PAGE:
Meet Melany Gavulic
Meet Melany Gavulic, president and chief executive officer of Hurley Medical Center in Flint, Michigan.
As technology helps the fields of engineering and medicine intertwine more productively, it’s interesting to see there is still room for a good, old-fashioned gut feeling. At least, that’s true when the feeling belongs to Melany Gavulic.
Gavulic is President and Chief Executive Officer of Hurley Medical Center in Flint, Michigan. Hurley is the region’s largest “safety net” hospital – that rare humanitarian enterprise that still accepts patients whether they can pay or not.
Gavulic was born, raised and educated locally. She earned a bachelor’s degree in Management Systems at Kettering University in 1991, a Registered Nurse degree at Mott Community College and a master’s degree at Baker College, all in Flint.
She would often glance at Kettering’s brick buildings, only about a mile away and viewable from each of the large institutions front doors. “I couldn’t stomach the thought of having that much talent a few blocks away and Hurley not being in a partnership to the benefit of both,” she explained. “As community partners, we need to hold hands on things.”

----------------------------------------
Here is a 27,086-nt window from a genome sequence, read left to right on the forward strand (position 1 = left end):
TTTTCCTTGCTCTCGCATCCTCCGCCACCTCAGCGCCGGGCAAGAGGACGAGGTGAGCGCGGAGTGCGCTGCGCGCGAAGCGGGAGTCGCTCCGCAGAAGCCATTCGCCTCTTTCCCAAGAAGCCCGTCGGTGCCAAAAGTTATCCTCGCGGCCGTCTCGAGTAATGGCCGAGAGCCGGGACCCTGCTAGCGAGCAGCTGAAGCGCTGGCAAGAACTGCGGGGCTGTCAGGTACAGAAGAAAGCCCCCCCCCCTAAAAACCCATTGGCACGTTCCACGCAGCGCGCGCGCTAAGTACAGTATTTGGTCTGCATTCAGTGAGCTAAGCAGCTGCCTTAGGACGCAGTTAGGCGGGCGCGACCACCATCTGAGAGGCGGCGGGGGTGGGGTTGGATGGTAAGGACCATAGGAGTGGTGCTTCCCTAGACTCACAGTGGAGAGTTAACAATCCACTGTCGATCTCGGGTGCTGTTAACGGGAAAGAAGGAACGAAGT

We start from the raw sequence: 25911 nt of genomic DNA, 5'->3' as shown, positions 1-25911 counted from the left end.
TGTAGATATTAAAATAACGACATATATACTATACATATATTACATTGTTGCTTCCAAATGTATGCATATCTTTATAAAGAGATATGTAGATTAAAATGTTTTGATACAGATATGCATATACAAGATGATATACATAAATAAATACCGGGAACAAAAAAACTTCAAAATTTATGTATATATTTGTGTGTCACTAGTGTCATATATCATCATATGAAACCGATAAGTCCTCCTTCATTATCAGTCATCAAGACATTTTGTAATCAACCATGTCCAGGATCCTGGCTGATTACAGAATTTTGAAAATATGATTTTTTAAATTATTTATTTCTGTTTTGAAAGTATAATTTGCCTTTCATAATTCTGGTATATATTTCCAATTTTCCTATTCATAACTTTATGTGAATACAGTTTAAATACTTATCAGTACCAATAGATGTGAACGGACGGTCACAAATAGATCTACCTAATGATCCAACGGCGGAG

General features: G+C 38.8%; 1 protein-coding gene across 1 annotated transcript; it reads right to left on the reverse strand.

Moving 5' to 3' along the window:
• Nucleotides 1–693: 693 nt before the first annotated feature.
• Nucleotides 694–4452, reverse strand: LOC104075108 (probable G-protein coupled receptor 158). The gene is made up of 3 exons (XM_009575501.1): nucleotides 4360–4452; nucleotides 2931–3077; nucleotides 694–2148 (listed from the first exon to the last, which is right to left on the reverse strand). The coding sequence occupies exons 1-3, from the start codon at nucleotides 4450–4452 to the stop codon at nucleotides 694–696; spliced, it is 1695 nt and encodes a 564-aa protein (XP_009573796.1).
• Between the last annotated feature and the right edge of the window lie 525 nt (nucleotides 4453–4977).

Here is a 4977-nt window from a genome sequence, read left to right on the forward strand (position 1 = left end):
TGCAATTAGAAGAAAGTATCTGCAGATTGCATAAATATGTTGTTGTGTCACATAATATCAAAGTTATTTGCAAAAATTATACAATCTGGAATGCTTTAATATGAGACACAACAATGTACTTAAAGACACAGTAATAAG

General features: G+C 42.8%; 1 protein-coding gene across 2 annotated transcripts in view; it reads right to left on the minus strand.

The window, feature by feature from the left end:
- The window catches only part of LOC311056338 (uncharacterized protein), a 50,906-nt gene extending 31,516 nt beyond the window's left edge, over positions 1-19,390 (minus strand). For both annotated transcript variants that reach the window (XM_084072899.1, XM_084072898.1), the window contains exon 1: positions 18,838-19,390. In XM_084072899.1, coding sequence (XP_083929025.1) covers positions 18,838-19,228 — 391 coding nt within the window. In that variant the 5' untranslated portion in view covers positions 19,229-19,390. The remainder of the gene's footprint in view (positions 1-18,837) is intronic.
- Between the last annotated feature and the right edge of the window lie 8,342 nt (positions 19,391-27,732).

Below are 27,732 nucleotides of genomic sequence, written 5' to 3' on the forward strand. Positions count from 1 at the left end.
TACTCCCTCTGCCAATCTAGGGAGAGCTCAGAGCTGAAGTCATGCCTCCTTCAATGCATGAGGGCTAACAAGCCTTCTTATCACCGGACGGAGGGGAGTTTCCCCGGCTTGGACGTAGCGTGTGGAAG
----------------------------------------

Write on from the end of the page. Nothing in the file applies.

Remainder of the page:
So Gavulic reached out to Dr. Patrick Atkinson, a professor of Mechanical Engineering at Kettering and co-adviser to Kettering’s premed program and Dr. Stacy Seeley, department head of Chemistry, Biochemistry and Chemical Engineering, and Premed Director at Kettering. “I knew there would be different ways we could partner with Kettering, we just needed the right course of action,” she explained. “We knew the problems -- a brand new $40 million electronic medical records system that few knew how to implement; an aging workforce with varying comfort levels using technology; and Hurley’s ongoing need to find and attract new medical talent for the important ongoing work at our hospital.”
She said the high-powered synergy began with her conversation with Drs. Atkinson and Seeley. "They were looking for relevant co-op experiences for students in Kettering's premed track. I told them about our need to implement the new electronic medical records system. It was a perfect solution for us and a huge opportunity for the premed students," Gavulic said.
"The thought of having such high caliber individuals working in this capacity watching for themes, identifying problem patterns and offering solutions was ideal," she said. "In the meantime, students are able to have continuous exposure to what life is like in a hospital - an ideal partnership was born. What a great way to use the Kettering talent. In fact, our next venture should be with the engineering students identifying the patient room furniture or equipment of the future. The possibilities are endless," Gavulic concluded.